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Int. J. Mol. Sci. 2014, 15(1), 1554-1573; doi:10.3390/ijms15011554

Phosphorylation of Histone H2AX in the Mouse Brain from Development to Senescence

Department of Veterinary Sciences, Università di Torino, Via Leonardo da Vinci 44, Grugliasco I-10095, Italy
Istituto Italiano di Neuroscienze (INN), Via Leonardo da Vinci 44, Grugliasco I-10095, Italy
Present address: Miltenyi Biotec GmbH, Bergisch Gladbach 51427, Germany
Present address: Istituto Italiano di Tecnologia (IIT), Genoa 16121, Italy
These authors contributed equally to this work.
Authors to whom correspondence should be addressed.
Received: 12 November 2013 / Revised: 30 December 2013 / Accepted: 10 January 2014 / Published: 21 January 2014
(This article belongs to the Special Issue Neuroprotective Strategies 2014)
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Phosphorylation of the histone H2AX (γH2AX form) is an early response to DNA damage and a marker of aging and disease in several cells and tissues outside the nervous system. Little is known about in vivo phosphorylation of H2AX in neurons, although it was suggested that γH2AX is an early marker of neuronal endangerment thus opening the possibility to target it as a neuroprotective strategy. After experimental labeling of DNA-synthesizing cells with 5-bromo-2-deoxyuridine (BrdU), we studied the brain occurrence of γH2AX in developing, postnatal, adult and senescent (2 years) mice by light and electron microscopic immunocytochemistry and Western blotting. Focal and/or diffuse γH2AX immunostaining appears in interkinetic nuclei, mitotic chromosomes, and apoptotic nuclei. Immunoreactivity is mainly associated with neurogenetic areas, i.e., the subventricular zone (SVZ) of telencephalon, the cerebellar cortex, and, albeit to a much lesser extent, the subgranular zone of the hippocampal dentate gyrus. In addition, γH2AX is highly expressed in the adult and senescent cerebral cortex, particularly the piriform cortex. Double labeling experiments demonstrate that γH2AX in neurogenetic brain areas is temporally and functionally related to proliferation and apoptosis of neuronal precursors, i.e., the type C transit amplifying cells (SVZ) and the granule cell precursors (cerebellum). Conversely, γH2AX-immunoreactive cortical neurons incorporating the S phase-label BrdU do not express the proliferation marker phosphorylated histone H3, indicating that these postmitotic cells undergo a significant DNA damage response. Our study paves the way for a better comprehension of the role of H2AX phosphorylation in the normal brain, and offers additional data to design novel strategies for the protection of neuronal precursors and mature neurons in central nervous system (CNS) degenerative diseases. View Full-Text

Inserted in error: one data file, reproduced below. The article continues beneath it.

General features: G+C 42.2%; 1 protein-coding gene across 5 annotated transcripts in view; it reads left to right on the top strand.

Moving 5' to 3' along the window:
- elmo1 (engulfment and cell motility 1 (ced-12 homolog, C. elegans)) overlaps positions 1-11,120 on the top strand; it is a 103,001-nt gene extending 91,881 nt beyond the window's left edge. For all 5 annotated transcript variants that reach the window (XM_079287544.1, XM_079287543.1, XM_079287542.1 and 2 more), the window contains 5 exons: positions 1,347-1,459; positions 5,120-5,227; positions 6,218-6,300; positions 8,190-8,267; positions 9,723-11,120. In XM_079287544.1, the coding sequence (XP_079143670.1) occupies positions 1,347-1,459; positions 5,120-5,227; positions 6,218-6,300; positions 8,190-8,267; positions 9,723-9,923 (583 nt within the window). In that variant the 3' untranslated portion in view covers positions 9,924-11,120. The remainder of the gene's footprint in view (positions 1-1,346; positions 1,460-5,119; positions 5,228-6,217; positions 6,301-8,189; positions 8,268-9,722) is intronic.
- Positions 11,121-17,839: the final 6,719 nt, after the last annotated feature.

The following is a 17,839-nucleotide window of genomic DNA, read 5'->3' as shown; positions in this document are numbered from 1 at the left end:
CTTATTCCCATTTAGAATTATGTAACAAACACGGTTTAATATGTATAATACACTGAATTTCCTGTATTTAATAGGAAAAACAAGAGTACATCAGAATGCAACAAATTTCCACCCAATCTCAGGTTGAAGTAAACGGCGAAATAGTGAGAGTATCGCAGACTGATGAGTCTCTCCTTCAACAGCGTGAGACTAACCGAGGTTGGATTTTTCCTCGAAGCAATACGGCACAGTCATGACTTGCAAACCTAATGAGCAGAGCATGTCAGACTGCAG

Keywords: H2AX; histone; DNA damage; immunocytochemistry; cell proliferation; apoptosis; neuroprotection; Alzheimer’s disease; Huntington’s disease H2AX; histone; DNA damage; immunocytochemistry; cell proliferation; apoptosis; neuroprotection; Alzheimer’s disease; Huntington’s disease

This is an open access article distributed under the Creative Commons Attribution License (CC BY 3.0).

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MDPI and ACS Style

Barral, S.; Beltramo, R.; Salio, C.; Aimar, P.; Lossi, L.; Merighi, A. Phosphorylation of Histone H2AX in the Mouse Brain from Development to Senescence. Int. J. Mol. Sci. 2014, 15, 1554-1573.

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